Toyota Lineup

Tribute to Toyota: Fuel Efficient Future

  |   Hybrid Vehicle   |   1 Comment

By 2012, Toyota had made a giant footprint for hybrid vehicles — managing to sell over 4 million hybrid units worldwide. Today, not only has Toyota taken the lead in selling hybrid vehicles but also are taking the initiative to expand the current hybrid collection. By 2015, they plan on releasing 21 new hybrids and as well a fuel-cell vehicle in the next three years.

They continue to build the momentum as global hybrid leaders by increasing their battery density to improve battery performance.

Toyota is also raising awareness of the benefits and challenges of fuel diversity. Toyota vehicles will participate in a National Petroleum Council study that reports on prospective alternative fuels in auto, truck, rail and waterborne transport (2035-2050).

Current fuel diversity challenges include, building competitive vehicles with different powertrains and driver feedback systems. Obtaining infrastructure to resource fuels such as hydrogen and charging station commercialization is also another challenge. Not only is it expensive to commercialize these alternative fuels but we are stuck in a position where not commercializing makes consumers less willing to adopt non-ICE vehicles.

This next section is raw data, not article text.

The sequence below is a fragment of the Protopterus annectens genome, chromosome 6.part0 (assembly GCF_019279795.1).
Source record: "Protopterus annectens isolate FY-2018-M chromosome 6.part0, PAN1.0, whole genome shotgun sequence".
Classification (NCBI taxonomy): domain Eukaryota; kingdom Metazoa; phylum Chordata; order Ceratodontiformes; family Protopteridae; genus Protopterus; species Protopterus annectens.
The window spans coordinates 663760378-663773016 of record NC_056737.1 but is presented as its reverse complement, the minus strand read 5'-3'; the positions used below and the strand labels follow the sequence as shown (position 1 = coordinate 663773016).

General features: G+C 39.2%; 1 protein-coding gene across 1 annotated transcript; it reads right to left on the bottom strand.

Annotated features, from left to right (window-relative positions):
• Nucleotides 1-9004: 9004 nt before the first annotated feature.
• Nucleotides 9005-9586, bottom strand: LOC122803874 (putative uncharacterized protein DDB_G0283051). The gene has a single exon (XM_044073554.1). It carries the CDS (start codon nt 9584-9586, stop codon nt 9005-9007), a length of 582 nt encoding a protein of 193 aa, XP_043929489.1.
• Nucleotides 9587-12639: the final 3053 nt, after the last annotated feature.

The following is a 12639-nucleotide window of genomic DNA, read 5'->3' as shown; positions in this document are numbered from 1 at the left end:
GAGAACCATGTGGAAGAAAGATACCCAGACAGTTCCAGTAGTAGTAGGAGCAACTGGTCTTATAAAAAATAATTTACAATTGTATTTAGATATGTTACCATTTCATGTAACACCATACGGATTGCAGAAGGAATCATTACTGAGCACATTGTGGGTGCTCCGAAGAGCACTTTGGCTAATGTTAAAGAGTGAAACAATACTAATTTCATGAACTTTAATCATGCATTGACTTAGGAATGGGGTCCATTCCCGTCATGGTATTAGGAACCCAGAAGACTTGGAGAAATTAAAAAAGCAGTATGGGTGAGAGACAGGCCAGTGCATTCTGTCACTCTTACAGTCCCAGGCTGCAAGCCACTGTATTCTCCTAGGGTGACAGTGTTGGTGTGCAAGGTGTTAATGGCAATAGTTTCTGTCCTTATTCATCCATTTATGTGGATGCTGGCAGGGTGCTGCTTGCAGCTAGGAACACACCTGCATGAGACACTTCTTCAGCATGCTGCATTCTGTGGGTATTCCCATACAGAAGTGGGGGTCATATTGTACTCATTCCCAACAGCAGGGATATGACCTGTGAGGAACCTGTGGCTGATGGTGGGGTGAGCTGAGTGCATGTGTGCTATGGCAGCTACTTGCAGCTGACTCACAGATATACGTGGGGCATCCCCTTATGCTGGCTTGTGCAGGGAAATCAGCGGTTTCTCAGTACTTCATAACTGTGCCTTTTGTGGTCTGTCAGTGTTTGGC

These results hope to project deployment towards; demand of fuel, environment protection, promote competitiveness in alternative fuels (such as hydrogen and electric) and support energy security. The insights from this project will help develop potential policy options and investments in the alternative fuels industry.

Toyota hopes to adopt new fuels and increase economies of scale for vehicles using alternative fuels, similar to hybridization with the Prius. The first fuel cell Toyota Highlander vehicle was $1 million (US) per unit. The 2015 version of the Highlander, is expected to be between $50,000 to $100,000. Hopefully by 2020, the price will be around a Toyota plug-in hybrid.



  • t km | Jul 2, 2014 at 8:24 pm

    Sorry, not as impressed with Toyota’s “leadership”. Their Rav4EV is strictly a Calif Air Resources Board play for zero emissions credits. They are only making enough Rav4EVs to satisfy the price break they need for selling 300,000 oil burning cars in the state. Likewise their push for H2 vehicles is only because they receive 3x as many credits for a Fuel Cell Vehicle (9 credits total). Plus they are lobbying hard for, and have received, CA money to install H2 refueling stations. Meanwhile Tesla builds an all electric car that goes 250 mi on a charge and they’re installing their own refueling network of “Superchargers”. H2 fuel cells, using renewable energy sources waste about 2/3 of the energy that an all electric car will use. Not something a true “leader” would promote if they really cared about GHG emissions and/or reduced fossil fuel dependence. Tesla is a leader, Toyota, a poser. IMHO.

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